Saudi Arabia has begun construction work on its long awaited first metro rail system in the capital Riyadh.
The multi-billion project will involve six rail lines extending 176 kilometers and carrying electric, driverless trains, in what Saudi officials project to be the world's largest public transport system.
Prince Khalid bin Bandar, the Riyadh emir, attended a groundbreaking ceremony in the capital on Thursday to mark the first day of construction work.
“On this blessed day we witness the start of works on the grounds of the metro project. The phase of research and planning is over and now it is time for implementation, and we call for God's help,” said Prince Khalid bin Bandar, Reuters reported.
Saudi Arabia awarded $22.5 billion in contracts to three foreign-led consortia for the design and construction of the system.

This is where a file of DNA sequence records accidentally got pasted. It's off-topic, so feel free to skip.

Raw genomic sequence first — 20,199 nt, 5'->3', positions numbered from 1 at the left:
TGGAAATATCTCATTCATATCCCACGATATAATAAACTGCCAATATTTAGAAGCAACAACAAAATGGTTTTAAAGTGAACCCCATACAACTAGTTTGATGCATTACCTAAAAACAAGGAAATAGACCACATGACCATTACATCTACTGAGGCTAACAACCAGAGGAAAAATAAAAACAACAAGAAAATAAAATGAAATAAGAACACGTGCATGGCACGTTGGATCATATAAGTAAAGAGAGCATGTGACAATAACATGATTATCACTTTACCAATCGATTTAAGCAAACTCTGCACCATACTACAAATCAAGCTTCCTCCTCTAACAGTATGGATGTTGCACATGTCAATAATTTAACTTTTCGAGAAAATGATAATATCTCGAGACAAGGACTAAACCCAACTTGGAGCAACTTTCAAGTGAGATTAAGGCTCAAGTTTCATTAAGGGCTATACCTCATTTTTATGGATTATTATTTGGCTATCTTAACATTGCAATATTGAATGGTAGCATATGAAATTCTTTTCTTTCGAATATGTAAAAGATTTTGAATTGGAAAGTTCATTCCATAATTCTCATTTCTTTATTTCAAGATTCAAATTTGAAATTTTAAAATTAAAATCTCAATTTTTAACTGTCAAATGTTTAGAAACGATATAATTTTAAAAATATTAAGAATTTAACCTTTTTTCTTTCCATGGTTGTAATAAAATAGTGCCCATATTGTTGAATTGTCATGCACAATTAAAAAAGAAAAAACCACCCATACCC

While the metro is unlikely to persuade some Saudis to abandon their love for the automobile, others may welcome the chance to escape severe traffic congestion in the capital. The new service will also enable lower-income individuals to head around the city.
The metros may also make it easier for women to move around, in a country where they are not allowed to drive. The metro carriages will have special family sections giving women privacy.
The project, which is expected to be completed in 2019, is estimated to require tens of thousands of workers in the oil-rich kingdom.
The Saudi government is also planning to modernize the transport system in the Islamic holy city of Makkah, including the creation of a bus network and a metro system.
The kingdom is also building numerous other rail systems to upgrade its infrastructure, including a 2,750 kilometer line running from Riyadh to near the northern border with Jordan.
Riyadh’s population was projected to grow from 6 million to over 8 million in the next 10 years, making the metro vital to ease congestion and pollution in the capital's streets, according to Saudi officials.